We tend to use the word Orthodox to describe many different kinds of Jews.  Just as Jews in general do not all agree on…anything (you know—ten Jews…eleven opinions) the same can be said about  Orthodox Jews.  Indeed, there is a very wide divergence in views between Modern Orthodox Jews (sometimes called Centrist Orthodox) and Charedim (Ultra-Orthodox Jews-“Black hats”).

Here are some other disturbing stories recently in the news from Israel:  More and more public busses are making women sit in the back of the bus on routes that go through Ultra-Orthodox neighborhoods.  The Puah Institute, specializing in medical research on women’s health—and especially fertility—issues, recently held a conference, but wouldn’t allow female doctors to present papers or sit on panels.  A woman won an award for excellence in her scientific research, but she was not permitted on the stage to accept the award.  Instead, it had to be given to a man representing her!

This is not Judaism!  Certainly it isn’t Reform Judaism.  It isn’t Orthodox Judaism, either!  In a brilliant piece in today’s New York Times, Rabbi Dov Linzer, Dean of Yeshivat Chovevei Torah—a leading Modern Orthodox Rabbinical Seminary in New York—writes that the Talmud, which is the basis of Jewish Law, places the responsibility for controlling men’s licentious thought about women squarely on the men.  He argues that the Charedim are the ones who are hyper-sexualizing women.  In the Ultra-Orthodox world, in order to protect men from their sexual thoughts, women must remove their femininity from their public presence, ridding themselves of the smallest evidence of their own sexuality.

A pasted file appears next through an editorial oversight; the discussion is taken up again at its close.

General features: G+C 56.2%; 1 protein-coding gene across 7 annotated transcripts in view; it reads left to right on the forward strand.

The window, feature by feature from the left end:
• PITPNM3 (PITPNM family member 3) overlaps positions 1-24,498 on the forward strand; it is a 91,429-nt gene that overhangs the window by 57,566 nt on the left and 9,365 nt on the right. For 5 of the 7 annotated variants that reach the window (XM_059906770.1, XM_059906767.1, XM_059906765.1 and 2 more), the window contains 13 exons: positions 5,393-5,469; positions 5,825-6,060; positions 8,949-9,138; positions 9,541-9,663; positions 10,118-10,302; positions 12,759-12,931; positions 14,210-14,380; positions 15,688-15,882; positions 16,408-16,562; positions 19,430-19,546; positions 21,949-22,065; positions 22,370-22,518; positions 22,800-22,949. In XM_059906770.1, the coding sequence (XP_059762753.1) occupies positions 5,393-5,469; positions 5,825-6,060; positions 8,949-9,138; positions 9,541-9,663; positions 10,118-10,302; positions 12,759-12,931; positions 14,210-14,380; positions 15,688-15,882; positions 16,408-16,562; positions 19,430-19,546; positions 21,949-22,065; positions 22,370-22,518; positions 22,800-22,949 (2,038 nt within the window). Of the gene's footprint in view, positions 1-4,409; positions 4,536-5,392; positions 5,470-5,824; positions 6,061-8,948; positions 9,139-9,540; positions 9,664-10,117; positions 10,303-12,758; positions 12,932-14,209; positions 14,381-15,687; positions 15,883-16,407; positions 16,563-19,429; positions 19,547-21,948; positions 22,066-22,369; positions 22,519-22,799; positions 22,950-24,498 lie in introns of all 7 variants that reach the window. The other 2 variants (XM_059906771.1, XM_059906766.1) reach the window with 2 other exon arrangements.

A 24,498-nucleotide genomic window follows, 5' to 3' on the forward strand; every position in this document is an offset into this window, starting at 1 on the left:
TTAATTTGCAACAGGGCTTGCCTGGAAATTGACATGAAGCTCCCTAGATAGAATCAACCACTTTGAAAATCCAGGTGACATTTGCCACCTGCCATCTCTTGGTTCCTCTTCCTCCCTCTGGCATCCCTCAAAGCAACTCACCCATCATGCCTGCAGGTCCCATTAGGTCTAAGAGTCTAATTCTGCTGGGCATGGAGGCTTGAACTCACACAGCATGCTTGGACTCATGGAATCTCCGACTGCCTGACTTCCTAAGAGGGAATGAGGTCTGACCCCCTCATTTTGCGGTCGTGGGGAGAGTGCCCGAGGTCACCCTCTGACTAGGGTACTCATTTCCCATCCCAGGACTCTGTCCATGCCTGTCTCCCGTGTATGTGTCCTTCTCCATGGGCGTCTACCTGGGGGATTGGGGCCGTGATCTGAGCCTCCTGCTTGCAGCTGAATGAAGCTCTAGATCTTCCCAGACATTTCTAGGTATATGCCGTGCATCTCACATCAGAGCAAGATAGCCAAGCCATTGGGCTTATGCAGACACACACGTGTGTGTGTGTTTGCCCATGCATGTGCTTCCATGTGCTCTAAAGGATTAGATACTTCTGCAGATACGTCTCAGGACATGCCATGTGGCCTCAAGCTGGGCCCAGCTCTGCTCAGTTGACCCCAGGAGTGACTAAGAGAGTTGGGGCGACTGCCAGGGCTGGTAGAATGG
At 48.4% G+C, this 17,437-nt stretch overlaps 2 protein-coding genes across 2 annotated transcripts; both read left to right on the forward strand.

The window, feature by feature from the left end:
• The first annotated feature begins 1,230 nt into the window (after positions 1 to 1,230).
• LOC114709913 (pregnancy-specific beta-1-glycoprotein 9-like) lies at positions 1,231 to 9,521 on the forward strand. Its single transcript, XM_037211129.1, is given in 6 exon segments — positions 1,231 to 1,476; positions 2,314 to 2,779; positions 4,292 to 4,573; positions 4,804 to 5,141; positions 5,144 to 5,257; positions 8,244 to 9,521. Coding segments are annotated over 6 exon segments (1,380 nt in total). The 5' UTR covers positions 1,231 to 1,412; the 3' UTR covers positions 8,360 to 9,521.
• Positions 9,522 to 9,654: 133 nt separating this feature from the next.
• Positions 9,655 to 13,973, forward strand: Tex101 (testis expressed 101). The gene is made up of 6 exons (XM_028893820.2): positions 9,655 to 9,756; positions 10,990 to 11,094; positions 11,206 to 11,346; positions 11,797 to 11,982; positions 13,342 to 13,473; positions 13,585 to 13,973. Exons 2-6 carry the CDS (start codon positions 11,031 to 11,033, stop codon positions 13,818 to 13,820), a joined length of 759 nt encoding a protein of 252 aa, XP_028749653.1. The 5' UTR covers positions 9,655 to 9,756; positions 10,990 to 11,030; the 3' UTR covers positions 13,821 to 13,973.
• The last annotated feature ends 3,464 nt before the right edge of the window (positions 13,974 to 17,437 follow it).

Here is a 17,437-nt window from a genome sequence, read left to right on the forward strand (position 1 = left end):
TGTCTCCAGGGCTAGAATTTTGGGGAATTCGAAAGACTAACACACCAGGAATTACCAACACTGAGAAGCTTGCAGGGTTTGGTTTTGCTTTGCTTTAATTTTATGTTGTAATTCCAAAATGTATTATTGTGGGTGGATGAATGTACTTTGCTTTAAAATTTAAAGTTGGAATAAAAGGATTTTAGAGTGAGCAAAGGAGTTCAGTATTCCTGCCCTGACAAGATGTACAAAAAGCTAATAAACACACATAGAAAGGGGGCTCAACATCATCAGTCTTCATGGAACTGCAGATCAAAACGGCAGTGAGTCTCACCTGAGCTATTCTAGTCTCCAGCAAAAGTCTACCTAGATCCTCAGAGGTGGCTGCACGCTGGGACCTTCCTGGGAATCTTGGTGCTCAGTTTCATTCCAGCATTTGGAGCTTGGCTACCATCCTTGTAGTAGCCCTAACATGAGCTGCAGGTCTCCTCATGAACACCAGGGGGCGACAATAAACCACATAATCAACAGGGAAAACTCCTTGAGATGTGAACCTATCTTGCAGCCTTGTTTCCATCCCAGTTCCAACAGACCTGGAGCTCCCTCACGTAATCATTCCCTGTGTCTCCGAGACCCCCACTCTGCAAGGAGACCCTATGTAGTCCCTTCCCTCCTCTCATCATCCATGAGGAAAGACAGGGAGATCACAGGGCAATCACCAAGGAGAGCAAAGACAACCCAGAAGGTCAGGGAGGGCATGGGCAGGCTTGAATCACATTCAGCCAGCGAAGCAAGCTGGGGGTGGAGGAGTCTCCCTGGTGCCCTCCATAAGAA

Rabbi Linzer concludes:  “Jewish tradition teaches men and women alike that they should be modest in their dress.  But modesty is not defined by, or even primarily about, how much of one’s body is covered.  It is about comportment and behavior.”

Lest you think that Rabbi Linzer’s is a voice in the wilderness, let me mention what was taught this week by Rabbi Marc D. Angel, Rabbi Emeritus of Congregation Shearith Israel/the Spanish and Portuguese Synagogue in New York, and past president of the Modern Orthodox Rabbinical Council of America:  “Without discounting the reality of sexual attraction and the need for modesty, it is imperative that we recognize the legitimacy and necessity of proper interaction between males and females.  If men have a problem listening to a scientific paper presented by a female doctor, let those men leave the room—but the female doctor should not be prevented from sharing her knowledge with her colleagues.  If men feel they can’t control themselves if they sit next to a woman on a bus, let such men move to the back of the bus—not penalize the women passengers.